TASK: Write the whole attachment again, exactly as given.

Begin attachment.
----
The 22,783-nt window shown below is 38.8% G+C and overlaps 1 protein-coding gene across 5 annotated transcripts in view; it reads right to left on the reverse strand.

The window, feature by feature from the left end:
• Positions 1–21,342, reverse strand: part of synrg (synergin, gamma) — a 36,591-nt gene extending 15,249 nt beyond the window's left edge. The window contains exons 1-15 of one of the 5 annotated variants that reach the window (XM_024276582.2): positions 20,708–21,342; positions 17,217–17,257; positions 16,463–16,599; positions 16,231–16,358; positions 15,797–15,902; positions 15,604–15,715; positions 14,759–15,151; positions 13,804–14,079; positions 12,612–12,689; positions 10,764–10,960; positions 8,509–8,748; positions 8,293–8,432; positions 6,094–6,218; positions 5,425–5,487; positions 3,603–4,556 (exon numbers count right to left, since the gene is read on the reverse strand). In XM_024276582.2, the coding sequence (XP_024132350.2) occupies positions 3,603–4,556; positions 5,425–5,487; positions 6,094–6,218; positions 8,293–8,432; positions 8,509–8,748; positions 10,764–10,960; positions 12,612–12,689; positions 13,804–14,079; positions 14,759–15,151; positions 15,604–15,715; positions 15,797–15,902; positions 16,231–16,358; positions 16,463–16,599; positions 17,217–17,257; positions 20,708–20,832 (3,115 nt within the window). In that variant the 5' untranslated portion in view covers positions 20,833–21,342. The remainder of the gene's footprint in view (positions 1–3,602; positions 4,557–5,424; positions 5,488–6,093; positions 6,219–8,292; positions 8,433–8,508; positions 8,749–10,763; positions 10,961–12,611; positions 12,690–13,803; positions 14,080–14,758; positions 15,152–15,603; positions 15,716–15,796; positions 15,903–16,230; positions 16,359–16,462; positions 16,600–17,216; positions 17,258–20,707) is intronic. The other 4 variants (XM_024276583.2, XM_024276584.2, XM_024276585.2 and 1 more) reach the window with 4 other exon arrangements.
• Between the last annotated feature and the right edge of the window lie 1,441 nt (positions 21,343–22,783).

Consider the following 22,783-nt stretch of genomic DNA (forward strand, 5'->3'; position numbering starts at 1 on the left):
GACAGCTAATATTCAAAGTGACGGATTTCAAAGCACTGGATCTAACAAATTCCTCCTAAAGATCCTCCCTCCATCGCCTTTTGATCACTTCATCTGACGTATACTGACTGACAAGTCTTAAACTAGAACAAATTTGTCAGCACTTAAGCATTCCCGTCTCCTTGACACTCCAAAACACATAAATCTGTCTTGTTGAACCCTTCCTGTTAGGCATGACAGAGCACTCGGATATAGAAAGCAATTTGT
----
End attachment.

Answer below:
The 22,783-nt window shown below is 38.8% G+C and overlaps 1 protein-coding gene across 5 annotated transcripts in view; it reads right to left on the reverse strand.

The window, feature by feature from the left end:
• Positions 1–21,342, reverse strand: part of synrg (synergin, gamma) — a 36,591-nt gene extending 15,249 nt beyond the window's left edge. The window contains exons 1-15 of one of the 5 annotated variants that reach the window (XM_024276582.2): positions 20,708–21,342; positions 17,217–17,257; positions 16,463–16,599; positions 16,231–16,358; positions 15,797–15,902; positions 15,604–15,715; positions 14,759–15,151; positions 13,804–14,079; positions 12,612–12,689; positions 10,764–10,960; positions 8,509–8,748; positions 8,293–8,432; positions 6,094–6,218; positions 5,425–5,487; positions 3,603–4,556 (exon numbers count right to left, since the gene is read on the reverse strand). In XM_024276582.2, the coding sequence (XP_024132350.2) occupies positions 3,603–4,556; positions 5,425–5,487; positions 6,094–6,218; positions 8,293–8,432; positions 8,509–8,748; positions 10,764–10,960; positions 12,612–12,689; positions 13,804–14,079; positions 14,759–15,151; positions 15,604–15,715; positions 15,797–15,902; positions 16,231–16,358; positions 16,463–16,599; positions 17,217–17,257; positions 20,708–20,832 (3,115 nt within the window). In that variant the 5' untranslated portion in view covers positions 20,833–21,342. The remainder of the gene's footprint in view (positions 1–3,602; positions 4,557–5,424; positions 5,488–6,093; positions 6,219–8,292; positions 8,433–8,508; positions 8,749–10,763; positions 10,961–12,611; positions 12,690–13,803; positions 14,080–14,758; positions 15,152–15,603; positions 15,716–15,796; positions 15,903–16,230; positions 16,359–16,462; positions 16,600–17,216; positions 17,258–20,707) is intronic. The other 4 variants (XM_024276583.2, XM_024276584.2, XM_024276585.2 and 1 more) reach the window with 4 other exon arrangements.
• Between the last annotated feature and the right edge of the window lie 1,441 nt (positions 21,343–22,783).

Consider the following 22,783-nt stretch of genomic DNA (forward strand, 5'->3'; position numbering starts at 1 on the left):
GACAGCTAATATTCAAAGTGACGGATTTCAAAGCACTGGATCTAACAAATTCCTCCTAAAGATCCTCCCTCCATCGCCTTTTGATCACTTCATCTGACGTATACTGACTGACAAGTCTTAAACTAGAACAAATTTGTCAGCACTTAAGCATTCCCGTCTCCTTGACACTCCAAAACACATAAATCTGTCTTGTTGAACCCTTCCTGTTAGGCATGACAGAGCACTCGGATATAGAAAGCAATTTGT